Apifera Farm - where art, story, animals & woman merge. Home to artist Katherine Dunn

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Sunday, April 20, 2008

Kids, don't try this at home



I've told her a million times, "Frankie, eat the weeds on the inside of the fence..." But nobody around here ever listens to me, except maybe Huck, or Pino. I guess Rosemary the head ewe does.

Anyway, it was one of those days last week when you wonder what's going to happen next. I went out in the early morning to find the front door window on the hen house smashed, with Vivienne outside, happily seeking worms and such. No one was hurt, and I can't really figure out what happened. I think someone got antsy, since the the old fart farmer girl [that would be me] slept in - heaven forbid. Within an hour or so, after I was contently working in the studio, I notice everyone hovering in one spot in the vegetable bed area. Hmmmm, this doesn't feel right. I suspect the masses are up to no good. Out I go only to find Miss Franklinia, aka Frankie, stuck in the pasture fence.

Many owners ago, Frankie's horns were cut off, terrible as it is. They should have been removed properly, but it is too late now. She can do magical things with those cut off horns - she uses them like cherry pickers, swiftly opening any gate that is not tethered properly. Fortunately Frankie is a homebody, and knows the best way to conserve calories is to lay in the sun as much as possible, and then make one mad dash to the hay bales when I open the gates in the morning.

So I arrived to rescue the little queen, and heavens, she was really stuck. "You got in here, we have to be able to get you out...". She patiently waited for my commands, "Frankie, pull..." but she did not budge free. After about 15 minutes, Martyn happened out to the goat-in-a-fence mishap. He pushed from the front, I pulled from the tail...no go. There was no other way, it was time for the wire cutters. Free at last, that little goat ran straight back to the barn, full speed, it was so funny.

Later that day, I returned to do night feedings. But Frankie had a head start on me. Someone with the initials M.D. forgot to secure the hay area. Ah well, have you ever seen a pygmy in action...here's your chance.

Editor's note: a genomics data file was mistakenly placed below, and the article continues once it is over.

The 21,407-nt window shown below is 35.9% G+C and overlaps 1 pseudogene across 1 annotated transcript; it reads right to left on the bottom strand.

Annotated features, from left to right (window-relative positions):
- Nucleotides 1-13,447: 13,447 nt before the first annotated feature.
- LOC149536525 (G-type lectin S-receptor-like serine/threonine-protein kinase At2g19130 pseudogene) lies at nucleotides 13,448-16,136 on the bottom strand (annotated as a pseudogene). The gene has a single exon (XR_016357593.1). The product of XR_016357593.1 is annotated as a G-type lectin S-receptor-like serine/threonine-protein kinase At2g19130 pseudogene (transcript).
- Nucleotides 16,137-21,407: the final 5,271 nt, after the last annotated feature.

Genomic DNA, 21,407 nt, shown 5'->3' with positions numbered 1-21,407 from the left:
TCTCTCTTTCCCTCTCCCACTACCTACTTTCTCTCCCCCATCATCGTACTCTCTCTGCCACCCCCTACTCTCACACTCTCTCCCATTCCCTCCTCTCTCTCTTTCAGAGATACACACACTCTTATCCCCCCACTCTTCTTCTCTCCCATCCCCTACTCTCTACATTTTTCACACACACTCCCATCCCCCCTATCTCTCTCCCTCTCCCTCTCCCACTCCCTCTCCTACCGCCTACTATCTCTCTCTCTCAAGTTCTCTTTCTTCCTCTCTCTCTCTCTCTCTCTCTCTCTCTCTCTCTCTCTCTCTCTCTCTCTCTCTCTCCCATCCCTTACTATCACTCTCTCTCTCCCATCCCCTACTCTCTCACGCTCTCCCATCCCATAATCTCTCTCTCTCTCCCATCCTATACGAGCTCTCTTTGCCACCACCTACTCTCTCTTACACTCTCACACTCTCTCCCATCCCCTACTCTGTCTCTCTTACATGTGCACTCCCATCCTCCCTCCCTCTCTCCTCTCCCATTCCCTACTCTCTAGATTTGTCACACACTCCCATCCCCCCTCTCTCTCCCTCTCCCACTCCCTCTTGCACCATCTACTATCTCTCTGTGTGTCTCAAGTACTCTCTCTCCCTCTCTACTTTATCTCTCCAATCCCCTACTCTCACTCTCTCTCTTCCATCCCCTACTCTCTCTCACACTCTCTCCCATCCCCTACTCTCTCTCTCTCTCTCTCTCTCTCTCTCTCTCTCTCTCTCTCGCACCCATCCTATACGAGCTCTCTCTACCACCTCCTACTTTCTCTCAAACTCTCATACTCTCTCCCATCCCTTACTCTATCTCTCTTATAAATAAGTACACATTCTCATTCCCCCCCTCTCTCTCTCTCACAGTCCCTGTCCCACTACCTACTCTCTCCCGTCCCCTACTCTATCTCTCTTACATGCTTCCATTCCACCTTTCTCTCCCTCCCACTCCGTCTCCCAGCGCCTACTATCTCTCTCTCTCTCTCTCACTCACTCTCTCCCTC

5 comments:

alisa said...

i just love hearing about the goings on around the farm. I just clicked the link for the "breeding stock for sale". I live in Los Angeles, until October, then I'll be living in rural france for a year. But I would love to have a farm with sheep, goats, donkeys. It brightens my day to read about the happenings on the farm. Thanks for the smile.

alisa said...

My husband just said that goats look satanic...i don't see it i think goats are so cute....but he says that are trippy looking. hum????

Debbie Schramer said...

Katherine,

I am so constantly amazed at how many paintings you do. Just one beautiful, incredible art work after another!!! I just wish I could be so prolific!! Your art just truely amazes me.....every painting and creation is so beautiful. I think your work is so fantastic partly because you have such a beautiful, inspiring environment to work in....surrounded by all your wonderful animals, lavender and just such a blessed life! I am so happy for you and you help me to believe more in that life style, too!! I still just love your artwork most of all! It's just incredible!!
Debbie

shepherdgirl said...

Thanks for stopping by Alisa- I loved the kids art on your blog today - wonderful! I had a picnic with my father in rural France back in 1983 [oh my!]. Bread, cheeses, wine, and other goodies. The food is wonderful there. Good cheese. Lucky you - want an adventure.

And thanks, Debbie, for the generous comments. I have slowed down a bit in production, but I remind myself everything I do here continues to be creative, and there is so much creative energy in one body!

Christeen said...

Poor Frankie! The photo and story made me laugh- it reminded me of an unfortunate childhood incident in which my neck became stuck between the wall and the banister of our family's stairwell.

My poor freaked out parents tried oil, then vaseline, and lots of tugging- but my jaw was in the way, and none of it worked. Finally, neighbors showed up to help, and with much laughter, unscrewed the banister from the wall.

I feel a lovely comraderie with Franklinia *grins* Thanks for making me smile- I love your stories and photos.

Christeen

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Thank you for reading! The farm and my art/writing keep me hopping, so might not respond immediately. Thank you for understanding. ~Katherine & Apifera ~